Following their unceremonious elimination from the most recent postseason, the Jazz’s front office came to the inevitable conclusion that significant changes must occur if the organization truly sought championship contention.
The resulting makeover has been almost universally lauded for accomplishing that, with most observers believing the Jazz’s primary flaw of insufficient outside shooting has been corrected.
The thing is, given how crazily the summer unfolded across the league, it’s not entirely clear how much progress the team made with all those moves. On the one hand, Zach Lowe of ESPN believes the Jazz to be among the top-tier teams in the league, calling them legitimate title contenders. John Hollinger of The Athletic, on the other hand, is more enamored with what other teams have done. He predicted the Jazz would actually take a small step back this coming season — regressing to 49 wins and sixth place in the Western Conference.
And in all honesty, who’s to say at this point which of them is more right? Even if the Jazz have improved, that simply may not be enough against a conference full of teams that swung for the fences this summer. With that in mind, let’s examine five of the Western Conference squads that figure to make it toughest for the Jazz to make their first NBA Finals appearance in 22 years.
Los Angeles Clippers
For anyone waking recently from a long-term coma, the news that the Clippers may well be the favorites to win it all might prompt disbelief that reality has indeed been re-entered. But here we are.
The early July announcement that reigning Finals MVP and self-proclaimed fun guy Kawhi Leonard was joining the Clippers was surely a shock to many. The minutes-later revelation that Paul George had forced his way out of Oklahoma City and would be joining him was an absolute bombshell.
While PG13’s recovery from shoulder surgery and Leonard’s anticipated “load management” are issues to be dealt with, seeing those guys join a plucky cast that includes Patrick Beverley, Lou Williams and Montrezl Harrell has sent expectations through the roof. The defense will be nasty, the scoring will be plentiful and Doc Rivers seems capable of keeping it all on track.
Los Angeles Lakers
Though the Lakers ultimately missed out on Kawhi, Anthony Davis is not a bad consolation prize. LeBron and The Brow have already displayed the dynamic on-court chemistry that could end L.A.’s streak of playoff futility at six seasons.
The ability of James and Davis to stay healthy will be one key to that. Another will be how much depth they can get from the pieces around them. Can Kyle Kuzma take that next step and improve his efficiency enough to make him a viable third option? Are the Lakers getting the Raptors or the late-Spurs-era version of Danny Green? Can Dwight Howard leave the circus behind and focus on providing rebounds and defense? And can a suspect backcourt assembly of Rajon Rondo, Kentavious Caldwell-Pope, Avery Bradley, Alex Caruso, Quinn Cook, etc. perform better than most critics expect? If a few of those questions are answered affirmatively, the Lake Show will be a force.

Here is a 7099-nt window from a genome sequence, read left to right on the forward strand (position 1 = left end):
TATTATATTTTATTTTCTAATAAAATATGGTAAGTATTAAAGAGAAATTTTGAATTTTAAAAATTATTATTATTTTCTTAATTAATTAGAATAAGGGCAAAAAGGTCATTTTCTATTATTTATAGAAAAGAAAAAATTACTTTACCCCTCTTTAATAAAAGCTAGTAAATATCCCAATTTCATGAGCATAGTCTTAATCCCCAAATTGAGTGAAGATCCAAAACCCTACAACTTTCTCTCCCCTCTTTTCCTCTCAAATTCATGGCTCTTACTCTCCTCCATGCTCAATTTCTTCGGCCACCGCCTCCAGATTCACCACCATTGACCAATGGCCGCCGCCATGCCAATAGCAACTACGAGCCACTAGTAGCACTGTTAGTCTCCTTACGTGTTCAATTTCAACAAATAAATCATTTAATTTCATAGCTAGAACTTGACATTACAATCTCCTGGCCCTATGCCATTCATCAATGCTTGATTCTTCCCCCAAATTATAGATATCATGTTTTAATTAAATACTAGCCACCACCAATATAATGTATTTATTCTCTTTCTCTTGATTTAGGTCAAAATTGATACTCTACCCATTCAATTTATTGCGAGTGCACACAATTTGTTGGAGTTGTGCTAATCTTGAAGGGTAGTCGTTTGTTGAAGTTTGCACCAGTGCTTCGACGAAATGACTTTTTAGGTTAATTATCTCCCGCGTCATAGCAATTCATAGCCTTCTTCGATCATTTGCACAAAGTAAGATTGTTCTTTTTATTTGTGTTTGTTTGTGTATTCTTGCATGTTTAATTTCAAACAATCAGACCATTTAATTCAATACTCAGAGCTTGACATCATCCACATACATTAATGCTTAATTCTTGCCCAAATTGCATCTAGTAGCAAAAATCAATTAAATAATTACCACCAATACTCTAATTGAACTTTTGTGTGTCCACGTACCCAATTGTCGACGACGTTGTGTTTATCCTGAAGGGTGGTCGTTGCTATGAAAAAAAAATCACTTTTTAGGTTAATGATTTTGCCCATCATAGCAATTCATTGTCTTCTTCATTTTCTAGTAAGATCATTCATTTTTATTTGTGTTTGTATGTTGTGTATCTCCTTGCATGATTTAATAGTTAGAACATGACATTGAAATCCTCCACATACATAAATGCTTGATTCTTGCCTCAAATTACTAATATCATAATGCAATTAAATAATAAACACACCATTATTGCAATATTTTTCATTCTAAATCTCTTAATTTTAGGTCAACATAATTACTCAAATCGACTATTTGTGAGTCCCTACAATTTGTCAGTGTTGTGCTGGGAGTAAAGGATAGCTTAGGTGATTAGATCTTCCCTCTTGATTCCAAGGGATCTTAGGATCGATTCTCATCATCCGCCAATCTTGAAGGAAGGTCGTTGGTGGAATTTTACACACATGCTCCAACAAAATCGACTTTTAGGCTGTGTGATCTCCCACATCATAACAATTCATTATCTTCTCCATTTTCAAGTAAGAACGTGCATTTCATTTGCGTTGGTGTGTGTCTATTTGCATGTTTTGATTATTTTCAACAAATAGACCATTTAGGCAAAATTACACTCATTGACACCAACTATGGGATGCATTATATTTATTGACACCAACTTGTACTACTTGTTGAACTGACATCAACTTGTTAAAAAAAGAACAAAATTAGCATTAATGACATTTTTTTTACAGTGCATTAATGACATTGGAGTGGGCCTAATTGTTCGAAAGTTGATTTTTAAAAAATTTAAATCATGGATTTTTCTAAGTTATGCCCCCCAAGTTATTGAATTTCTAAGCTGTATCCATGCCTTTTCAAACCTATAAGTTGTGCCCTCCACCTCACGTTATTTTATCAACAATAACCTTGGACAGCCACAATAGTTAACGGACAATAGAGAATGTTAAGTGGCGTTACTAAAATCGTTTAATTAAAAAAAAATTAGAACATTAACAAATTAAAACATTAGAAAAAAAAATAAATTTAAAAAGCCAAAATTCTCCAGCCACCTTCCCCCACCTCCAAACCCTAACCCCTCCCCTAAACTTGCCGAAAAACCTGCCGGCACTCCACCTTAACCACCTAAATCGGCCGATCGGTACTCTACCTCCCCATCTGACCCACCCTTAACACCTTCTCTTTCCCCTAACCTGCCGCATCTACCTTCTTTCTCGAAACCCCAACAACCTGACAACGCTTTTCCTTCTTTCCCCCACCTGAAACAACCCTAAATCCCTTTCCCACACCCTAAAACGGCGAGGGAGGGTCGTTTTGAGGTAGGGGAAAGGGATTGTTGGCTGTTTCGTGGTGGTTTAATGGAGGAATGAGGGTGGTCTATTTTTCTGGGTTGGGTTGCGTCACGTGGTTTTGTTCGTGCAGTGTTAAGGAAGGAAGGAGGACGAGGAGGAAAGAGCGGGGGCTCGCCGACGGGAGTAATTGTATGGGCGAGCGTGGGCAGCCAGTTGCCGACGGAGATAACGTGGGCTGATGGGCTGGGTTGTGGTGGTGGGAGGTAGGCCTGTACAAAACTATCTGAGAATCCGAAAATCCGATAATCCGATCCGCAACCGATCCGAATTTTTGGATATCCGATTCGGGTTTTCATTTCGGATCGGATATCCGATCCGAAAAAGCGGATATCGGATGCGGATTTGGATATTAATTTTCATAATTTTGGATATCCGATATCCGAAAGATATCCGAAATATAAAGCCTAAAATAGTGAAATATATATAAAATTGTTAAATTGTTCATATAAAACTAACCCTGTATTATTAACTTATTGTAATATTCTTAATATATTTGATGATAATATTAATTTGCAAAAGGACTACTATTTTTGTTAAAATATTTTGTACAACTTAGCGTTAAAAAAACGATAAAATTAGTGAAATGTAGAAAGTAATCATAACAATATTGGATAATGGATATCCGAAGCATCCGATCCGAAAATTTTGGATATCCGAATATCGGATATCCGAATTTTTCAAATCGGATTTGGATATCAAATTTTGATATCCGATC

While the Jazz’s inability to get past the Rockets sparked a rebuild in SLC, the Rockets’ inability to best the Warriors sparked something of a teardown in Houston as well.
There’s no doubt that, for the money, Russell Westbrook is a more talented complement to James Harden at this point than was Chris Paul. But beyond the very legitimate question of how two of the most ball-dominant guards in the league will actually fit together, there’s the additional issue of whether Westbrook’s addition itself is enough to get this team over the hump.
Did the Rockets do enough around the margins? Does adding Tyson Chandler and Ryan Anderson and Thabo Sefolosha to a core of PJ Tucker, Eric Gordon and Clint Capela take this team to the next level?
It’s saying something, isn’t it, that we’re only now getting to the team that finished second in the West a season ago? That can be largely attributed to two things: 1. Denver’s relatively quiet offseason by comparison; and 2. Lingering questions about whether this core is talented and experienced enough to go the distance.
Indeed, the Nuggets look very similar to a year ago. All-NBA center Nikola Jokic will be the offensive fulcrum again, and Jamal Murray, Paul Millsap, and Garry Harris form a talented-if-unspectacular supporting cast.
The Nuggets will be hoping that last year’s playoff experience, the benefit of not having to integrate too many new pieces, and the addition of springy, versatile big Jerami Grant and injury-prone-but-exceedingly-talented Michael Porter Jr. will be enough this time around.
Golden State Warriors
The Dubs feel pretty much written off, don’t they? It’s not without reason. They certainly lost a ton, starting with two-time Finals MVP Kevin Durant. Meanwhile, perennial All-Star and Splash Brother Klay Thompson will miss much of the season recovering from an ACL tear suffered in the Finals.
And beyond that, this team jettisoned myriad key components from previous years, with Andre Iguodala being traded, Shaun Livingston released (and subsequently choosing to retire) and DeMarcus Cousins and Quinn Cook leaving via free agency.
Still, the cupboard is hardly bare. They still have Stephen Curry and Draymond Green. They added All-Star guard D’Angelo Russell and intriguing big Willie Cauley-Stein. Kevon Looney figures to flourish in an expanded role. They’ll be pretty young to start with, but if they can hang in there until Thompson returns, they may yet prove they’re still a force to be reckoned with.